Sponsor
Teaching Webinar
6 Key Trends in Teaching and Learning
As we enter the third school year affected by the pandemic—and a return to the classroom for many—we come better prepared, but questions remain. How will the last year impact teaching and learning this school
Content provided by Instructure
This content is provided by our sponsor. It is not written by and does not necessarily reflect the views of Education Week's editorial staff.
Sponsor
Equity & Diversity Webinar
Evaluating Equity to Drive District-Wide Action this School Year
Educational leaders are charged with ensuring all students receive equitable access to a high-quality education. Yet equity is more than an action. It is a lens through which we continuously review instructional practices and student
Content provided by BetterLesson
This content is provided by our sponsor. It is not written by and does not necessarily reflect the views of Education Week's editorial staff.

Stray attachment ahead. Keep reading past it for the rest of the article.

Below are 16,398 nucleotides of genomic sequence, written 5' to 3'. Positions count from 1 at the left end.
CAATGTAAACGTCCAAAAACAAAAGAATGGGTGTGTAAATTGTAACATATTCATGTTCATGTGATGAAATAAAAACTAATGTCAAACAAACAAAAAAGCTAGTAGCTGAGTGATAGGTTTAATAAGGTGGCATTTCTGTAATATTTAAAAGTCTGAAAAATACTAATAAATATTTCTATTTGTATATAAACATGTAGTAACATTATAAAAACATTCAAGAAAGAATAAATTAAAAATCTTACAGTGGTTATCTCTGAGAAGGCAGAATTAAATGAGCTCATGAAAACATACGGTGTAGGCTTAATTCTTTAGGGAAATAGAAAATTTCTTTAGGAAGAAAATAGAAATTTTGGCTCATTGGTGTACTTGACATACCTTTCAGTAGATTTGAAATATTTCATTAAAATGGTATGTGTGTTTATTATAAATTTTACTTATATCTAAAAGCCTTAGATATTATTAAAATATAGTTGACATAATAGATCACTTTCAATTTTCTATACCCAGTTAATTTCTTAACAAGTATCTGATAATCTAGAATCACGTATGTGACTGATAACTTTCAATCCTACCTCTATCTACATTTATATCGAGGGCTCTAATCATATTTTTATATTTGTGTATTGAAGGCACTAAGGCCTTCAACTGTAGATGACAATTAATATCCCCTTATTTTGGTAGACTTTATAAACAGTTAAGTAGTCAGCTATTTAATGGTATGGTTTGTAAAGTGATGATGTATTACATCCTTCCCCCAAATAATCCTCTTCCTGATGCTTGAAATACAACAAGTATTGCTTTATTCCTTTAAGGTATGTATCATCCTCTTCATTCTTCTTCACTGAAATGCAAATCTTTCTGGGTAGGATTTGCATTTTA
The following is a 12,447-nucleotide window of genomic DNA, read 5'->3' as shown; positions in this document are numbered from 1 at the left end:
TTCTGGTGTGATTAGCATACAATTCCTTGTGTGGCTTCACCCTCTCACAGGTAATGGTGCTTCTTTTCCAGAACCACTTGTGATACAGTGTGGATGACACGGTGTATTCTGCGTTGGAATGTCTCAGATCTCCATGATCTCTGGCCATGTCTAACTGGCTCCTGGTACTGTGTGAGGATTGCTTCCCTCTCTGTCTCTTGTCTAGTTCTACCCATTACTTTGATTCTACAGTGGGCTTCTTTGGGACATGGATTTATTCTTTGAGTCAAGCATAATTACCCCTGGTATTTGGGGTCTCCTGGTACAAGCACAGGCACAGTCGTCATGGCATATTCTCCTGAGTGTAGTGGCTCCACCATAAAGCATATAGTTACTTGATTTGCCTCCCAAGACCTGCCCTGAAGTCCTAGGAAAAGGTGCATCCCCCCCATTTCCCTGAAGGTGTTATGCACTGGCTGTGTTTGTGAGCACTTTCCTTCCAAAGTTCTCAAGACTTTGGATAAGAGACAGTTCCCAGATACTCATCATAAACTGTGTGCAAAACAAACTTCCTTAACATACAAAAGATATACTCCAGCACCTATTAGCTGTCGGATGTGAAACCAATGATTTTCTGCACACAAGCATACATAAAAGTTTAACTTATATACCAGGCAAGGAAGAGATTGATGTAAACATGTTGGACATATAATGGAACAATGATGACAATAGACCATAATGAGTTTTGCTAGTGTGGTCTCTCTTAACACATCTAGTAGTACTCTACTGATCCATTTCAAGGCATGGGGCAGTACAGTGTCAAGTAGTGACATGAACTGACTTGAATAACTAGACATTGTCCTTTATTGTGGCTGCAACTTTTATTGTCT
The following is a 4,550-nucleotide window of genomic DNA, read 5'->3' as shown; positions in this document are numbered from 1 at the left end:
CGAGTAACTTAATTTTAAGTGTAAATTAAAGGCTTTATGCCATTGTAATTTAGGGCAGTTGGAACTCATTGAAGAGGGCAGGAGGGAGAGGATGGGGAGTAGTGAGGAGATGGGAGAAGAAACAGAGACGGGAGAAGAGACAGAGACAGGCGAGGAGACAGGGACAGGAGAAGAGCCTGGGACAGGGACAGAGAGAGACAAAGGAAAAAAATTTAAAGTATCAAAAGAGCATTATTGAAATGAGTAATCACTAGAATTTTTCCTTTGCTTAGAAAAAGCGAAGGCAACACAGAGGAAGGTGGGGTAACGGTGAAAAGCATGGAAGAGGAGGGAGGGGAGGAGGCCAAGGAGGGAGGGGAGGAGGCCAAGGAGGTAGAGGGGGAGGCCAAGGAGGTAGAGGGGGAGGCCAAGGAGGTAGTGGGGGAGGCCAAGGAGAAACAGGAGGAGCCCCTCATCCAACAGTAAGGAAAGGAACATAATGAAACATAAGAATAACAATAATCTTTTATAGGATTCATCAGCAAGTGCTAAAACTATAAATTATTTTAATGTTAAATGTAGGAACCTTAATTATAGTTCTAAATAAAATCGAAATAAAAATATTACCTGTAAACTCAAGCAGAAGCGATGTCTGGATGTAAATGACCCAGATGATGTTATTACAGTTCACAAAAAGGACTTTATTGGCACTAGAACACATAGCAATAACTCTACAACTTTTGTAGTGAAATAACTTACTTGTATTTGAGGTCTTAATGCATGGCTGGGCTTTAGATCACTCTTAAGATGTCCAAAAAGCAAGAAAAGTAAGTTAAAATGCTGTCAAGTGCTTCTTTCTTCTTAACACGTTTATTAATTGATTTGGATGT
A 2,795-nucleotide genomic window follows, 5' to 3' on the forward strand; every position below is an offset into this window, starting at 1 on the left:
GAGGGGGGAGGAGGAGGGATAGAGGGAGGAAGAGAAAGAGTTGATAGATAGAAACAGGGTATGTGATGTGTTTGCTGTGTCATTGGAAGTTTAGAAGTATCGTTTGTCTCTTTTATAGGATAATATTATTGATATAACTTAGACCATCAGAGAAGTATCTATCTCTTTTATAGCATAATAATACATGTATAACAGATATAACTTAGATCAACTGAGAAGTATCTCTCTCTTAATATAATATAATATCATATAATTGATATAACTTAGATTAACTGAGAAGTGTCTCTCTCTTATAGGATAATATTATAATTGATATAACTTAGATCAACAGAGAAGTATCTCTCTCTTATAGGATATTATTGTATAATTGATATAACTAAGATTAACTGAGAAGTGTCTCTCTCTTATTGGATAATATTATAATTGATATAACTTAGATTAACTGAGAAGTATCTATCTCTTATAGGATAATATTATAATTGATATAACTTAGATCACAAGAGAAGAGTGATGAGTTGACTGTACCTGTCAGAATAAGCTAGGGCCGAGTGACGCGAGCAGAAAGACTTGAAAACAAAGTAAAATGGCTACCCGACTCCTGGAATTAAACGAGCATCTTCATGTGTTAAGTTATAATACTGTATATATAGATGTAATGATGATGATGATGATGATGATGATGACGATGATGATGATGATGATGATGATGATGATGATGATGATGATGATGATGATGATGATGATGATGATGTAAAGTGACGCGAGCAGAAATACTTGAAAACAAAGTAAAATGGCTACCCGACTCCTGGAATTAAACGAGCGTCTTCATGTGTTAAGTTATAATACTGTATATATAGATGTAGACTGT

Sponsor
Student Well-Being Webinar
Attendance Awareness Month: The Research Behind Effective Interventions
More than a year has passed since American schools were abruptly closed to halt the spread of COVID-19. Many children have been out of regular school for most, or even all, of that time. Some
Content provided by AllHere

EdWeek Top School Jobs

Teacher Jobs
Search over ten thousand teaching jobs nationwide — elementary, middle, high school and more.
View Jobs
Principal Jobs
Find hundreds of jobs for principals, assistant principals, and other school leadership roles.